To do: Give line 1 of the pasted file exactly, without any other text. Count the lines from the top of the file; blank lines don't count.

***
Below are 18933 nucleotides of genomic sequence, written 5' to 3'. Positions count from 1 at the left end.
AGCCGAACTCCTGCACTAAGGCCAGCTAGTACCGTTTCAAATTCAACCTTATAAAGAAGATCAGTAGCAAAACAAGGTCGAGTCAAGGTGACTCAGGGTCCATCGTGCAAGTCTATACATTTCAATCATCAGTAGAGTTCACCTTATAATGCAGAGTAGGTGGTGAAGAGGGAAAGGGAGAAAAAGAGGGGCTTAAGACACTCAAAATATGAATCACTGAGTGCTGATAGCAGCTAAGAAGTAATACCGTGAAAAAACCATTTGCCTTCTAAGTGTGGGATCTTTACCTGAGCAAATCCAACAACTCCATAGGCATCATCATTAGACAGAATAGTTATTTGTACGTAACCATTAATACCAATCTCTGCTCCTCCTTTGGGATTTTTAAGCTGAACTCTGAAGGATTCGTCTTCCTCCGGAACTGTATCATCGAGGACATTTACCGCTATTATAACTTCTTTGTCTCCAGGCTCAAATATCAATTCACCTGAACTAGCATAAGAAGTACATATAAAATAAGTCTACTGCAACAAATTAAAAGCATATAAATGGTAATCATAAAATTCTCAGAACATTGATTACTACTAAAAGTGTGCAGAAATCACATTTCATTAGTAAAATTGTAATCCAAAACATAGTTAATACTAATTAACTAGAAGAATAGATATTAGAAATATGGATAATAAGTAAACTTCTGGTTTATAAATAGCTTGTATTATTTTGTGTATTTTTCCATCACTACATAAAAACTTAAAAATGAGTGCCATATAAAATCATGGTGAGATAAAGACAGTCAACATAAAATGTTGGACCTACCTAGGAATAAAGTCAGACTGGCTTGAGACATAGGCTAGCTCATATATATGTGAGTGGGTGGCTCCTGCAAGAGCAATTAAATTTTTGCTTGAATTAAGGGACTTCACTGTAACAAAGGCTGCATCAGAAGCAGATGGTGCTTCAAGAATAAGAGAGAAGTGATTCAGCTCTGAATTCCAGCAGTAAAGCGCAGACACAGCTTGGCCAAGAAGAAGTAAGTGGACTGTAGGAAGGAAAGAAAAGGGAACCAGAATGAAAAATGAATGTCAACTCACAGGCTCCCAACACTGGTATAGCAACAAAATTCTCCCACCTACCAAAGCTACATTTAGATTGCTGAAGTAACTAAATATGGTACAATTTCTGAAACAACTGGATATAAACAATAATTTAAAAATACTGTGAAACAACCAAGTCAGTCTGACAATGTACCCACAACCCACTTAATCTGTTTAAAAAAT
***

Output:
Below are 18933 nucleotides of genomic sequence, written 5' to 3'. Positions count from 1 at the left end.